Phosphates In Water Pollution Essay

Phosphates In Water Pollution Essay

While the free essays can give you inspiration for writing, they cannot be used 'as is' because they will not meet your assignment's requirements. If you are in a time crunch, then you need a custom written term paper on your subject (phosphates in water pollution)
Here you can hire an independent writer/researcher to custom write you an authentic essay to your specifications that will pass any plagiarism test (e.g. Turnitin). Waste no more time!

Phosphates may be created by substituting some or all of the hydrogen of a phosphoric acid by metals. Depending on the number of hydrogen atoms that are replaced, the resulting compound is described as a primary, secondary or tertiary phosphate. Primary and secondary phosphates contain hydrogen and are acid salts. Secondary and tertiary phosphates, with the exception of those of sodium, potassium and ammonium are insoluble in water. Tertiary sodium phosphate is valuable as a detergent and water softener. The primary phosphates tend to be more soluble. Phosphates, which are an important component to metabolism in both plants and animals, help in the first step in oxidation of glucose in the body. Primary calcium phosphate is an ingredient of plant fertilizer. Phosphates have caused increasing attention recently. The focus is on the environmentally harmful effects in household detergents. Wastewater, from laundering agents, contains phosphates, which are said to be a water pollutant. Most laundry detergents contain approximately 35% to 75% sodium triphosphate (Na5P3O10), which serves two purposes. Providing an alkaline solution (pH 9.0 to 10.5) is necessary for effective cleansing and also to tie up calcium and magnesium ions found in natural waters and prevent them from interfering with the cleansing role of the detergent. Eutrophication is the progressive over-fertilization of water, in which festering masses of algae's blooms, choking rivers and lakes. Phosphorus compounds act as a fertilizer for all plant life, whether free-floating algae or more substantial rooted weeds, and are implicated in eutrophication. Many countries control phosphate levels, whereas Switzerland has banned the use of phosphates. The marine environment is both fragile and more resistant than the terrestrial ecosystem. It is fragile for the reasons that nutrients are generally present in very low concentrations, permanently consumed by living organisms and pollutants diffuse rapidly. Lakes and rivers are extremely complex ecosystems. Nutrients are taken up by both algae and rooted weeds. The weeds act as a shelter for fish larvae and zooplankton, both of which eat algae and are, in turn, eaten by larger fish. Scientists have concluded that unpolluted lakes can absorb surprisingly large amounts of phosphates without uncertainty. When a fertilizer, such as a phosphate, is added more algae will grow, and consequently will the populations of zooplankton and fish. Difficulties only arise when the lake is already impure. Zooplankton are sensitive to their environment and many substances are toxic to them. If any of these substances, including phosphates, are present the zooplankton population cannot increase. Adding phosphates to this polluted system will case algae growth. The floating masses cut off the light supply. Weeds die and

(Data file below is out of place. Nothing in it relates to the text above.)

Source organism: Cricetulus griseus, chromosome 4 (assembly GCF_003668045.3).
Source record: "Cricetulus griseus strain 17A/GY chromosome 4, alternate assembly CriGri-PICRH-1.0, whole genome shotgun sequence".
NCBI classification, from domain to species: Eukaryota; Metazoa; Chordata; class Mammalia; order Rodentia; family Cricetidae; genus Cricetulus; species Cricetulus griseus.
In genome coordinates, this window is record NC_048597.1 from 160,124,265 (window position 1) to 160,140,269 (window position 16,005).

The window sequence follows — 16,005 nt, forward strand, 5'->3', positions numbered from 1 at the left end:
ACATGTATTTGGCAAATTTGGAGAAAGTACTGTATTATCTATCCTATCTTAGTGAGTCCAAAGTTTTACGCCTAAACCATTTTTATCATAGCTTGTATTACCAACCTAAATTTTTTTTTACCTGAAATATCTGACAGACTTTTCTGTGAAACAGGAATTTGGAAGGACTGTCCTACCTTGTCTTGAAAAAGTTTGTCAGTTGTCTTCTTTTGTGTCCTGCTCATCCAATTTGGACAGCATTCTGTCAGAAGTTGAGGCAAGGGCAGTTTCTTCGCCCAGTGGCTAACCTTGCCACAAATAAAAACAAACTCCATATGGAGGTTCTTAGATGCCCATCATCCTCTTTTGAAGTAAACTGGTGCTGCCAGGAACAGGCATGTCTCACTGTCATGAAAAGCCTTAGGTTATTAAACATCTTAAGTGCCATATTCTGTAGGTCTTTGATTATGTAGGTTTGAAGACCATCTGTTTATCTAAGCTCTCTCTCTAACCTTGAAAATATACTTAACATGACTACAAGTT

The rest of the paper is available free of charge to our registered users. The registration process just couldn't be easier. Log in or register now. It is all free!

More College Papers

Philosophy And Fantasy essay
Symbolism of the Ring Symbolism of the Ring: The Embodiment of Evil "One Ring to rule them all, One Ring to find them, One Ring to bring them all and in the Darkness bind them" (1 LotR II,2 The Council of Elrond) One of t

Philosophy essay
Along with other noted philosophers, John Stuart Mill developed the nineteenth century philosophy known as Utilitarianism - the contention that man should judge everything in life based upon its ability to promote the greatest individual happiness. While Bentham, in particular, is acknowledged as th

Philosophical Foundations Of Poverty And Distribution essay
Any Lockeian scholar would be lying if they told you that any topic in the secondary literature on the Two Treatises of Government was more famous (or infamousÉdepending on who you talk to), widely debated, or caused more controversy than the old Oxford gradÕs theory of property. S